Publications, opinions, and speeches
You shouldn’t have to do your taxes
Published on 22/03/2017
There are few tasks in life that are as likely to conjure up dread as filing your taxes. Even as software has made the job much easier (no more paper forms and calculators), it can still be challenging to determine if you are getting the tax credits and benefits that you should be. More than half of people in Canada who file taxes have someone else do it on their behalf.
The time and energy associated with filing tax returns is not just a matter of inconvenience. It’s also critically important for social and economic policy. The Canada Revenue Agency (CRA) is responsible for administering approximately $29 billion worth of benefits and tax credits to 13 million people each year. These include some of the most important federal programs aimed at reducing poverty, including the Canada Child Benefit, Disability Tax Credit, and the Working Income Tax Benefit.
As a result of the challenges associated with filing taxes, many Canadians with low incomes avoid filing tax returns altogether (just how many can be difficult to verify). Even for those who do file taxes, many end up missing out on benefits they are eligible for and that they need. In its recent evaluation of the Working Income Tax Benefit, Finance Canada found that only 49 per cent of people eligible for the benefit who filed their taxes on paper actually received the benefit; take-up was 94 per cent for eligible recipients who had a tax preparer file on their behalf.
Prosper Canada estimates that the combined effect of missing out on the various benefits managed by CRA is approximately $1 billion that fails to reach lower-income people in Canada each year.
It could, and should, be much easier for people to file their taxes and to access the benefits that they are supposed to receive. Before you sit down to file your taxes, the CRA has already collected and verified most of the information you report. While the system is described as “voluntary compliance,” employers, banks, investment firms, and pension funds will already have reported your income, taxable benefits and deductions to the CRA before you are asked to turn around and share the information back in your tax return. So why do we go through the time-consuming and redundant process of reporting it back to the federal government, only to have people miss out on needed benefits as a result?
To its credit, the federal government has recently introduced some measures that make it easier to tell CRA what it already knows about your finances. There have been significant improvements in recent years to the CRA online services to access information about your benefits and past tax information. Most promising is the recent addition of a service that allows you to electronically auto-fill many parts of your tax forms with the information that CRA already has on file (for example from your T4 slips) if you are using approved tax software.
Many countries around the world have gone much further than this in improving their services to residents by essentially eliminating the great national data entry exercise in favour of the government simply doing your taxes for you. Among the countries where tax authorities provide personal income tax documents that are either partially or completely pre-filled for residents are Chile, Denmark, Estonia, Finland, France, New Zealand, Spain, South Africa, and Singapore. In these countries instead of relying on residents to carry the paperwork burden, the government simply asks citizens to correct mistakes and provide any additional information they may not already have relevant to your taxes.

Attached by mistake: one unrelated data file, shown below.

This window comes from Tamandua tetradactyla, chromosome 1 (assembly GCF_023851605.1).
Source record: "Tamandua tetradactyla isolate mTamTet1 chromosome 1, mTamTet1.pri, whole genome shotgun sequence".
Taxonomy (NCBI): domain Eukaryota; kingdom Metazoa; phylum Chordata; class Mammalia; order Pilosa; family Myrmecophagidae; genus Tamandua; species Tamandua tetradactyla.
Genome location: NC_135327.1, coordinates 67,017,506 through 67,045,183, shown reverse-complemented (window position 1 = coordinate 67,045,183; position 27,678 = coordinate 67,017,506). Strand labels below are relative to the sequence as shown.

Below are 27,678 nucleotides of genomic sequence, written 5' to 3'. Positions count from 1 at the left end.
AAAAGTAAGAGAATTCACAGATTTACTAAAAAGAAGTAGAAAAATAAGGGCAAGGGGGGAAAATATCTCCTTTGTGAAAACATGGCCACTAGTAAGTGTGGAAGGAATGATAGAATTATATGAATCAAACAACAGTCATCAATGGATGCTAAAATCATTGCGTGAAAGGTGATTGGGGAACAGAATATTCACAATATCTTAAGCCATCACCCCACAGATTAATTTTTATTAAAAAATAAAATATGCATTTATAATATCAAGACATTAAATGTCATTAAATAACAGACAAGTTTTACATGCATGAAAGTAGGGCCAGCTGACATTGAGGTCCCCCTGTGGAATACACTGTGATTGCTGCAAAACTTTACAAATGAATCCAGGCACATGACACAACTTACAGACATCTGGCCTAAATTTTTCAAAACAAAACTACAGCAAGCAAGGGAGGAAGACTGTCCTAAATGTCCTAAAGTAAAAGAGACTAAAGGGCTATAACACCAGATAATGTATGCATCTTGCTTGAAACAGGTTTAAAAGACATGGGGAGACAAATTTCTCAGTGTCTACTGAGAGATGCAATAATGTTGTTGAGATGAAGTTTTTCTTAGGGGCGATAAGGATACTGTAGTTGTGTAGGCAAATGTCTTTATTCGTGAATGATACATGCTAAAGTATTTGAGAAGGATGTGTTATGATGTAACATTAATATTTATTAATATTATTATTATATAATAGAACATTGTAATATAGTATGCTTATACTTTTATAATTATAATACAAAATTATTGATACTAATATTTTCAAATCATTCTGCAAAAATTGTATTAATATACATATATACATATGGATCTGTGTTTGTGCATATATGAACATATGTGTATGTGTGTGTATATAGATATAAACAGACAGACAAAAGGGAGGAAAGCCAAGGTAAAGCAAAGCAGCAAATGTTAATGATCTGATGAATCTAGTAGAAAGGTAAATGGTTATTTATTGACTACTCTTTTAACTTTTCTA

In Canada, this might look like simply confirming that all of your income has been captured and adding charitable donations or other expenses relevant for tax credits. Even in some other countries that don’t do pre-filled forms, the exercise can still be much easier on most residents, as they may not need to file tax returns at all in order to access benefits.
While the recent changes have the potential to make compliance easier, the system is still fundamentally designed around enforcement rather than making services work for residents. This is not a question of whether people pay their income taxes (which will typically have already been withheld at their source) but about exchanging information with the government and accessing benefits and credits administered through the tax system.
It is possible to transform the system so that administration serves people rather than the other way around. When Minister Diane Lebouthillier was appointed to oversee the Canada Revenue Agency, she was tasked in her mandate letter with making the CRA fairer, more helpful and easier to use so that people who interact with the CRA feel like valued clients, not just taxpayers. To fulfill this commitment, the federal government should commit to a plan within this mandate that would see CRA minimize the amount of effort required for a standard personal income tax return, changing the “auto-fill” from an available convenience to a default offering.
Recent efforts to make the tax system more automated and user friendly are an important start, but they have largely not reached the people who would most benefit from a streamlined system to access the essential public services built into the tax system. To effectively serve the public, these services should be redesigned with these needs in mind and in closer partnership with these users.